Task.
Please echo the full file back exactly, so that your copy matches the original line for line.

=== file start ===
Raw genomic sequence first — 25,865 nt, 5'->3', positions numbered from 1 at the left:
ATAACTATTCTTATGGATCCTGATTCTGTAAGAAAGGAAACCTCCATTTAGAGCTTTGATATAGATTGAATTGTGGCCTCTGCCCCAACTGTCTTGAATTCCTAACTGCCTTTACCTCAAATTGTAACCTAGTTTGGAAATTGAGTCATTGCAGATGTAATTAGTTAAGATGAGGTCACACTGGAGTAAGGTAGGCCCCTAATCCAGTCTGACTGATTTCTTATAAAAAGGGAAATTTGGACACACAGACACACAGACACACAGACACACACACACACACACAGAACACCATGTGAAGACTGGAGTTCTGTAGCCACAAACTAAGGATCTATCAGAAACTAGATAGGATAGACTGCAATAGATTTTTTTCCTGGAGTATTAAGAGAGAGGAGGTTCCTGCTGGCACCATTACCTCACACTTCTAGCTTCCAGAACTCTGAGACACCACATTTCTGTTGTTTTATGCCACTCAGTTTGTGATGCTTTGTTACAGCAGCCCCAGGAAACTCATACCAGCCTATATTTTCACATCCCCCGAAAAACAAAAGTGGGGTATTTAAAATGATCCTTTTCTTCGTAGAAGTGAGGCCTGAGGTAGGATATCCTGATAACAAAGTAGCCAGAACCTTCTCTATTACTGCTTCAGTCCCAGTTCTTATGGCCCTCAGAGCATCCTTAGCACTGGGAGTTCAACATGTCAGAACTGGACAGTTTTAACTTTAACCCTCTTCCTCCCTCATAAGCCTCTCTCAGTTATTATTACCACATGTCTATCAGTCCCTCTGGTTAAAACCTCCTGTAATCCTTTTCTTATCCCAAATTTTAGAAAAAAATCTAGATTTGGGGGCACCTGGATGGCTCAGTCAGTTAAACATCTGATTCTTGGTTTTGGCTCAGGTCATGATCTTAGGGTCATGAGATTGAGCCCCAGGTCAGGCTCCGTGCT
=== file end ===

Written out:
Raw genomic sequence first — 25,865 nt, 5'->3', positions numbered from 1 at the left:
ATAACTATTCTTATGGATCCTGATTCTGTAAGAAAGGAAACCTCCATTTAGAGCTTTGATATAGATTGAATTGTGGCCTCTGCCCCAACTGTCTTGAATTCCTAACTGCCTTTACCTCAAATTGTAACCTAGTTTGGAAATTGAGTCATTGCAGATGTAATTAGTTAAGATGAGGTCACACTGGAGTAAGGTAGGCCCCTAATCCAGTCTGACTGATTTCTTATAAAAAGGGAAATTTGGACACACAGACACACAGACACACAGACACACACACACACACACAGAACACCATGTGAAGACTGGAGTTCTGTAGCCACAAACTAAGGATCTATCAGAAACTAGATAGGATAGACTGCAATAGATTTTTTTCCTGGAGTATTAAGAGAGAGGAGGTTCCTGCTGGCACCATTACCTCACACTTCTAGCTTCCAGAACTCTGAGACACCACATTTCTGTTGTTTTATGCCACTCAGTTTGTGATGCTTTGTTACAGCAGCCCCAGGAAACTCATACCAGCCTATATTTTCACATCCCCCGAAAAACAAAAGTGGGGTATTTAAAATGATCCTTTTCTTCGTAGAAGTGAGGCCTGAGGTAGGATATCCTGATAACAAAGTAGCCAGAACCTTCTCTATTACTGCTTCAGTCCCAGTTCTTATGGCCCTCAGAGCATCCTTAGCACTGGGAGTTCAACATGTCAGAACTGGACAGTTTTAACTTTAACCCTCTTCCTCCCTCATAAGCCTCTCTCAGTTATTATTACCACATGTCTATCAGTCCCTCTGGTTAAAACCTCCTGTAATCCTTTTCTTATCCCAAATTTTAGAAAAAAATCTAGATTTGGGGGCACCTGGATGGCTCAGTCAGTTAAACATCTGATTCTTGGTTTTGGCTCAGGTCATGATCTTAGGGTCATGAGATTGAGCCCCAGGTCAGGCTCCGTGCT